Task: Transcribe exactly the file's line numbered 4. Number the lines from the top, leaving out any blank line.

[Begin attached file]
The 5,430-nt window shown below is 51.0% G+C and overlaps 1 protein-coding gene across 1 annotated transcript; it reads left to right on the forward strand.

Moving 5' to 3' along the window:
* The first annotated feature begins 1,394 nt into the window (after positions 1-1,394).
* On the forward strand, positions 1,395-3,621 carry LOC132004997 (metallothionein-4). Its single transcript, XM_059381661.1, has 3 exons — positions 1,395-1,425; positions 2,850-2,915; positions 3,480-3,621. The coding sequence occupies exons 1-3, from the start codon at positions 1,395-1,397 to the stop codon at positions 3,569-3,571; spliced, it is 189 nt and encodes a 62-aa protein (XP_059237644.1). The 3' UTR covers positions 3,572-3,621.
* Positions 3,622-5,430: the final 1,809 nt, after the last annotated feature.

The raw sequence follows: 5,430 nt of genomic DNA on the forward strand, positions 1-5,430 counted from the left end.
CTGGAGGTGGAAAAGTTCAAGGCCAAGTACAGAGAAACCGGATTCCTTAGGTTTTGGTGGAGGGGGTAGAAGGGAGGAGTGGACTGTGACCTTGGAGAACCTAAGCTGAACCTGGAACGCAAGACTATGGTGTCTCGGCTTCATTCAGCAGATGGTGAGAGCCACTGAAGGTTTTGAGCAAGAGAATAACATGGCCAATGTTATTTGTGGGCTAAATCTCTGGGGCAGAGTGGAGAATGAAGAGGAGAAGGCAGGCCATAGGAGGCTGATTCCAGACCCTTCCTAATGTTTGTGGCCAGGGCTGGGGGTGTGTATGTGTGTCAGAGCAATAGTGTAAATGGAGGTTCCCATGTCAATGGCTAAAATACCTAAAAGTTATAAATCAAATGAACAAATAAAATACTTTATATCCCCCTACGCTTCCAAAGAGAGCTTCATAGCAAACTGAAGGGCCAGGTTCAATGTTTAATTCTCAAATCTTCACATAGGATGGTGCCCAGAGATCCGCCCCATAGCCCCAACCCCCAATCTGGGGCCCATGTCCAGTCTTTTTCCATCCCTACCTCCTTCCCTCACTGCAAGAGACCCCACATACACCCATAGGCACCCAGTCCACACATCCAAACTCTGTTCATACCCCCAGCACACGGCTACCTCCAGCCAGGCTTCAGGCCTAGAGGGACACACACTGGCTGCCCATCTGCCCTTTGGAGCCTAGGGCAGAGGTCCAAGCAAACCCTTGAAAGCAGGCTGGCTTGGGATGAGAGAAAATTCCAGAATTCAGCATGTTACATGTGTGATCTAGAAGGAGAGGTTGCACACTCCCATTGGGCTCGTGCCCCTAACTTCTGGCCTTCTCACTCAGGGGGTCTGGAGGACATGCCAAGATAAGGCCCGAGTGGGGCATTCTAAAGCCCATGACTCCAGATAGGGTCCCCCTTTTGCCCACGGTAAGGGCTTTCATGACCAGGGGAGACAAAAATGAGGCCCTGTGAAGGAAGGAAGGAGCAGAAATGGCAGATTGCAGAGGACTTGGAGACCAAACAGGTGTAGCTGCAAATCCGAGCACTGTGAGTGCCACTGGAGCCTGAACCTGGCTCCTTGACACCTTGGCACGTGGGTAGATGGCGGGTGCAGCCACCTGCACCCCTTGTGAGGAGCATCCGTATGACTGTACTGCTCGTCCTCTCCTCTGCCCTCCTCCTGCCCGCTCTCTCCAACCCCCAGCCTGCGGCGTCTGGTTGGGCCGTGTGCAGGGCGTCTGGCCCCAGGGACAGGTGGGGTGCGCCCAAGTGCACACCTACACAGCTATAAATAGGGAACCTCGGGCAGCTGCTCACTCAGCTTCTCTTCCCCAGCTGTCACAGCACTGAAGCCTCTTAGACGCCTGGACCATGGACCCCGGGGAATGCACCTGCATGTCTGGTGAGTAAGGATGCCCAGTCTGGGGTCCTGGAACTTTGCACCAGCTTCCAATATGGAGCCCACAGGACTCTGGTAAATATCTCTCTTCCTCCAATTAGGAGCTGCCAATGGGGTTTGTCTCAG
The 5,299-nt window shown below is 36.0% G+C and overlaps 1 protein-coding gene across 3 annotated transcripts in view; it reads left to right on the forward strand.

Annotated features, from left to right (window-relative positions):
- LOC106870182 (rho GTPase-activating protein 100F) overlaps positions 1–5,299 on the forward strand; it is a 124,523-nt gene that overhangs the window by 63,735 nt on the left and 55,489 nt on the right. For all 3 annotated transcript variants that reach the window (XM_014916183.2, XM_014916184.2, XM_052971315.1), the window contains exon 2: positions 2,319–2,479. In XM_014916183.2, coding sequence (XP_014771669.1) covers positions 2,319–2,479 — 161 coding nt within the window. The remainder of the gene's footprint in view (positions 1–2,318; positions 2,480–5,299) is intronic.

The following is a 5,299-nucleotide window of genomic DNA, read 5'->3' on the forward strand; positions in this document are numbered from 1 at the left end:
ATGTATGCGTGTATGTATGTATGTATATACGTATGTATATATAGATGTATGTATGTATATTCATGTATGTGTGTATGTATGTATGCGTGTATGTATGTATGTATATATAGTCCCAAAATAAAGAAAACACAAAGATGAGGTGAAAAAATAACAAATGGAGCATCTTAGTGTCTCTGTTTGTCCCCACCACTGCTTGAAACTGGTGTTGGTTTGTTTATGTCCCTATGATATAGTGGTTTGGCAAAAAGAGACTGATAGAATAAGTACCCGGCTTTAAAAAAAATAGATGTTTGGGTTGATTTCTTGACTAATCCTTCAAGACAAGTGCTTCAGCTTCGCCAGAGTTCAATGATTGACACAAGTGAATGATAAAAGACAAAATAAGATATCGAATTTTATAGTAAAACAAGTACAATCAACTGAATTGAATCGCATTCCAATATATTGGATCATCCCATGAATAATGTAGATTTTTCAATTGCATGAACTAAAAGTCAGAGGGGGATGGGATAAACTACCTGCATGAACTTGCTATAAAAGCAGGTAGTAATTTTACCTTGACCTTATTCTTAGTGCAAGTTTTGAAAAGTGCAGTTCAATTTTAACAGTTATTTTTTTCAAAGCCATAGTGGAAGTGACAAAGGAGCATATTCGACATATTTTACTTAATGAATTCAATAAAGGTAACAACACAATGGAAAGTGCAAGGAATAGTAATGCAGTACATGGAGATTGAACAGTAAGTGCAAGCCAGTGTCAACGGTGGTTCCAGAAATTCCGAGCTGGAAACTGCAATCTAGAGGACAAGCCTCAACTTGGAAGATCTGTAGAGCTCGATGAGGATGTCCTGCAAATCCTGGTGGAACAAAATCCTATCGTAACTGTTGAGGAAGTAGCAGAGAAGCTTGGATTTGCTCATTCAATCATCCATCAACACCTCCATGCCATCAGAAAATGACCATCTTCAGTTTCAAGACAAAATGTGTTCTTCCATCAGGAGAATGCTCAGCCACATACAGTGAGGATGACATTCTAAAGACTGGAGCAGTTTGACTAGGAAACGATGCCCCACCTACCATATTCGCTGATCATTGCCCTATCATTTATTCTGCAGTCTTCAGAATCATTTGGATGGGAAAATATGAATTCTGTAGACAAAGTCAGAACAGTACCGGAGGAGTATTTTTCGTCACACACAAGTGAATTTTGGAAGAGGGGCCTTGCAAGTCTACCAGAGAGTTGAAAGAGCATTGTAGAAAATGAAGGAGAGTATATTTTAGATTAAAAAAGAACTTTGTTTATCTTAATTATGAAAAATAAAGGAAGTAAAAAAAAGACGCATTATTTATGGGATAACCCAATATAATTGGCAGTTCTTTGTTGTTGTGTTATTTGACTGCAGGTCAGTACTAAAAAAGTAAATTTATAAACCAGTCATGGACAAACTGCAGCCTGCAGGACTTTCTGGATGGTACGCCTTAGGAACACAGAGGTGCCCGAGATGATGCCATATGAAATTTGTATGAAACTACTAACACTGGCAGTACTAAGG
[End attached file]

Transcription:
* On the forward strand, positions 1,395-3,621 carry LOC132004997 (metallothionein-4). Its single transcript, XM_059381661.1, has 3 exons — positions 1,395-1,425; positions 2,850-2,915; positions 3,480-3,621. The coding sequence occupies exons 1-3, from the start codon at positions 1,395-1,397 to the stop codon at positions 3,569-3,571; spliced, it is 189 nt and encodes a 62-aa protein (XP_059237644.1). The 3' UTR covers positions 3,572-3,621.